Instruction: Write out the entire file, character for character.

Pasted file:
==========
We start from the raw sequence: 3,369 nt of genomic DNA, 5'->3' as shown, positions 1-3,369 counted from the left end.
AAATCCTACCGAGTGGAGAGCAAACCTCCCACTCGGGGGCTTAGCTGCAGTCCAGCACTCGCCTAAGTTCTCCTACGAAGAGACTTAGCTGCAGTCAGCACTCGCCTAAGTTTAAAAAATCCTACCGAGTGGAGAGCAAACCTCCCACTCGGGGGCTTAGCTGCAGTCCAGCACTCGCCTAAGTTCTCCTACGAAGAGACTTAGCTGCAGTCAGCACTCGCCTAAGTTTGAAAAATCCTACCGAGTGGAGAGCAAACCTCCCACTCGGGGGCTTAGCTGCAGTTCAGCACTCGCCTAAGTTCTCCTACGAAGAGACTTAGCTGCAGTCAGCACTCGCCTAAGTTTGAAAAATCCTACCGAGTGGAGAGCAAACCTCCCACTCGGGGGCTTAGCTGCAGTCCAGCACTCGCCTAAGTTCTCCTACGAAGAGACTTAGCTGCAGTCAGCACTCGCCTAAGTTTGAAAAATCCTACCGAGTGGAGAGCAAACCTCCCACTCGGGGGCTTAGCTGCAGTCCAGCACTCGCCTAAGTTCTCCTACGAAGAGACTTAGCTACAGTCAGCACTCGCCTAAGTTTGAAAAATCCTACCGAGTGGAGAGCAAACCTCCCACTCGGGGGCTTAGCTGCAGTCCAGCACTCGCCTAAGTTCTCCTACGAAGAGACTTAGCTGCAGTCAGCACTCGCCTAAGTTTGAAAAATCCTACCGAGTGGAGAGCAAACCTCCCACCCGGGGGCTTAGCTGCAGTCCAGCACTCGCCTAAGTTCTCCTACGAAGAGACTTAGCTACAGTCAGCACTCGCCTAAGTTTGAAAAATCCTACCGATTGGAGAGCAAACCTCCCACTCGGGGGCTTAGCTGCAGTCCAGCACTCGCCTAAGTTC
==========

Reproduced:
We start from the raw sequence: 3,369 nt of genomic DNA, 5'->3' as shown, positions 1-3,369 counted from the left end.
AAATCCTACCGAGTGGAGAGCAAACCTCCCACTCGGGGGCTTAGCTGCAGTCCAGCACTCGCCTAAGTTCTCCTACGAAGAGACTTAGCTGCAGTCAGCACTCGCCTAAGTTTAAAAAATCCTACCGAGTGGAGAGCAAACCTCCCACTCGGGGGCTTAGCTGCAGTCCAGCACTCGCCTAAGTTCTCCTACGAAGAGACTTAGCTGCAGTCAGCACTCGCCTAAGTTTGAAAAATCCTACCGAGTGGAGAGCAAACCTCCCACTCGGGGGCTTAGCTGCAGTTCAGCACTCGCCTAAGTTCTCCTACGAAGAGACTTAGCTGCAGTCAGCACTCGCCTAAGTTTGAAAAATCCTACCGAGTGGAGAGCAAACCTCCCACTCGGGGGCTTAGCTGCAGTCCAGCACTCGCCTAAGTTCTCCTACGAAGAGACTTAGCTGCAGTCAGCACTCGCCTAAGTTTGAAAAATCCTACCGAGTGGAGAGCAAACCTCCCACTCGGGGGCTTAGCTGCAGTCCAGCACTCGCCTAAGTTCTCCTACGAAGAGACTTAGCTACAGTCAGCACTCGCCTAAGTTTGAAAAATCCTACCGAGTGGAGAGCAAACCTCCCACTCGGGGGCTTAGCTGCAGTCCAGCACTCGCCTAAGTTCTCCTACGAAGAGACTTAGCTGCAGTCAGCACTCGCCTAAGTTTGAAAAATCCTACCGAGTGGAGAGCAAACCTCCCACCCGGGGGCTTAGCTGCAGTCCAGCACTCGCCTAAGTTCTCCTACGAAGAGACTTAGCTACAGTCAGCACTCGCCTAAGTTTGAAAAATCCTACCGATTGGAGAGCAAACCTCCCACTCGGGGGCTTAGCTGCAGTCCAGCACTCGCCTAAGTTC